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Court of Appeals of Georgia.


No. A09A0980.

Decided: November 16, 2009

Mabry & McClelland, James William Scarbrough, Atlanta, for appellant. Thurbert E. Baker, Atty. Gen., George S. Zier, Asst. Atty. Gen., Rumsey & Ramsey, Austin L. Ramsey III, Robins, Kaplan, Miller & Ciresi, R. Dennis Withers, Atlanta, Brennan, Harris & Rominger, Thomas L. Bass, Jr., Sandra Vinueza Foster, Savannah, for appellees.

This is a breach of contract action brought by the Georgia Ports Authority (GPA)1 against Cooper/T. Smith Stevedoring Company, Inc. and Cooper/T. Smith Corporation (collectively referred to as CTS) to enforce a contract by which GPA leased a gantry crane to CTS to discharge cargo from a ship berthed at the GPA's Ocean Terminal located in Savannah in Chatham County. The contract terms are set forth in a document known as GPA Terminal Tariff No. 5, which provided the rates, rules, and regulations governing various services at the Ocean Terminal, including the GPA's lease of cranes to stevedoring companies for discharge of cargo from ships.2 It is undisputed that, while CTS was using the crane, it fell over and was destroyed during an attempt to lift cargo from the ship. The GPA and the DAS sued CTS in the Fulton County Superior Court3 to enforce contract terms which allegedly made CTS liable for the destruction of the crane and for the cost of replacement. CTS appeals from the superior court's order granting motions for partial summary judgment in favor of the GPA and the DAS on liability and the measure of damages, and denying CTS's motion for partial summary judgment on the measure of damages.

As a preliminary matter, we consider the issue of whether federal maritime law or state law governs the dispute over enforcement of the contract. Under the “saving to suitors” clause codified at 28 USC § 1333(1), state courts have concurrent jurisdiction with the admiralty jurisdiction of federal courts to entertain in personam claims based on maritime causes of action. Offshore Logistics v. Tallentire, 477 U.S. 207, 222, 106 S.Ct. 2485, 91 L.Ed.2d 174 (1986); Sea Tow/Sea Spill of Savannah v. Phillips, 253 Ga.App. 842, 847, 561 S.E.2d 827 (2002) (rev'd in part on other grounds, Phillips v. Sea Tow/ Sea Spill of Savannah, 276 Ga. 352, 578 S.E.2d 846 (2003)); Lancaster v. Casey, 110 Ga.App. 278, 279-280, 138 S.E.2d 388 (1964); Phillips, 276 Ga. at 353-356, 578 S.E.2d 846 (2003) (recognizing concurrent state jurisdiction over in personam maritime actions, but finding that Georgia courts have no jurisdiction over marine salvage claims under the “saving to suitors” clause). The present in personam claim against CTS for money damages is a maritime cause of action because it is based on a contract directly related to a maritime service or transaction-the lease of a crane to a stevedoring company to discharge cargo from a ship berthed at the GPA's Ocean Terminal. Norfolk Southern R. Co. v. Kirby, 543 U.S. 14, 22-25, 125 S.Ct. 385, 160 L.Ed.2d 283 (2004); Maryland Port Administration v. SS American Legend, 453 F.Supp. 584, 589 (D.Md.1978). Although Georgia courts have concurrent jurisdiction over this cause of action,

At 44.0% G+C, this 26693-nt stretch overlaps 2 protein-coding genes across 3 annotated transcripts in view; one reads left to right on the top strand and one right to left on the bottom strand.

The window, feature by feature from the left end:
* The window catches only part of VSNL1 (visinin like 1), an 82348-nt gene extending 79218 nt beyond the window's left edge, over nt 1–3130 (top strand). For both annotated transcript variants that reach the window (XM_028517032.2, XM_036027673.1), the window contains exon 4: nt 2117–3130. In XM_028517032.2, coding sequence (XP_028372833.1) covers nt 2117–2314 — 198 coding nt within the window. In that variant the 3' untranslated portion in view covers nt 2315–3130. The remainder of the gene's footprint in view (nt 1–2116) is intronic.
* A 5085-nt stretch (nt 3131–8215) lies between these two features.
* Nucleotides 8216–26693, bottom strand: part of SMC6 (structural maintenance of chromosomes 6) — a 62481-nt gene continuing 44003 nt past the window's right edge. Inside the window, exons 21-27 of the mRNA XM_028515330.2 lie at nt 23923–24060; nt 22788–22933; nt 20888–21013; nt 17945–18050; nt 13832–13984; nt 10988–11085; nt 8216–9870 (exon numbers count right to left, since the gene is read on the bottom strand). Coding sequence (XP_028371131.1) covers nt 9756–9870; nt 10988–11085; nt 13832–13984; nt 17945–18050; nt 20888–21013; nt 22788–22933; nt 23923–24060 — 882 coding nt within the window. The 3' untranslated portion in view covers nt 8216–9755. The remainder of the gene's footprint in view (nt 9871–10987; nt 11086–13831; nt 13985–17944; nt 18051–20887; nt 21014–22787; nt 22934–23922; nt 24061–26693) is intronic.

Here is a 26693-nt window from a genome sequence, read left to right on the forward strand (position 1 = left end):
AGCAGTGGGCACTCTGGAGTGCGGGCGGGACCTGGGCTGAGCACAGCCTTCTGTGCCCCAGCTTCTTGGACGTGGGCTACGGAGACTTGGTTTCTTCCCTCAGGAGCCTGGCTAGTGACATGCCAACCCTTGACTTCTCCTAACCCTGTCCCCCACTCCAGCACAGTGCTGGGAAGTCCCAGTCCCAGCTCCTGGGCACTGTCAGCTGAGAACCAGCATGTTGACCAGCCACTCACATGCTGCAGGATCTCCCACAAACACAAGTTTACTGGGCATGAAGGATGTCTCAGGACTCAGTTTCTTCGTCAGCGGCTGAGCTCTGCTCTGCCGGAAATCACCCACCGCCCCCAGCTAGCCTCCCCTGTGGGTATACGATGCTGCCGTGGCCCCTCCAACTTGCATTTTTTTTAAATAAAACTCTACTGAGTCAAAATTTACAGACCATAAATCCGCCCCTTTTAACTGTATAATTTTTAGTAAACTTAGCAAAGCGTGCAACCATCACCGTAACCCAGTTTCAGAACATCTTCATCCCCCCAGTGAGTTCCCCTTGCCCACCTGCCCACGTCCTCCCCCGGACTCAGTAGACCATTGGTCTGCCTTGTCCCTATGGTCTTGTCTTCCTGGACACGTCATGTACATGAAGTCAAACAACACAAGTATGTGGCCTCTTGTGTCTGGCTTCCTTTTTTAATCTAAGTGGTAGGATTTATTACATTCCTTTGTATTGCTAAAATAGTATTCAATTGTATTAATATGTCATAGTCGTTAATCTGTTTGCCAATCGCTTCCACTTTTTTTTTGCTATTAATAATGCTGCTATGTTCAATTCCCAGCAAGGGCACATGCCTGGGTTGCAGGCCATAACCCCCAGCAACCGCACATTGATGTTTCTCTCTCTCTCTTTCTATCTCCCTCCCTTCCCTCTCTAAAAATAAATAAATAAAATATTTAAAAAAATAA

the extent to which state law may be used to remedy maritime injuries is constrained by a so-called “reverse-Erie” doctrine which requires that the substantive remedies afforded by the States conform to governing federal maritime standards. Baxter, Choice of Law and the Federal System, 16 Stan. L.Rev. 1, 34 (1963) (referring to Erie R. Co. v. Tompkins, 304 U.S. 64, [58 S.Ct. 817, 82 L.Ed. 1188] (1938)). See also Garrett v. Moore-McCormack Co., 317 U.S. 239, 245, [63 S.Ct. 246, 87 L.Ed. 239] (1942); Stevens, Erie RR. v. Tomkins and the Uniform General Maritime Law, 64 Harv. L.Rev. 246 (1950).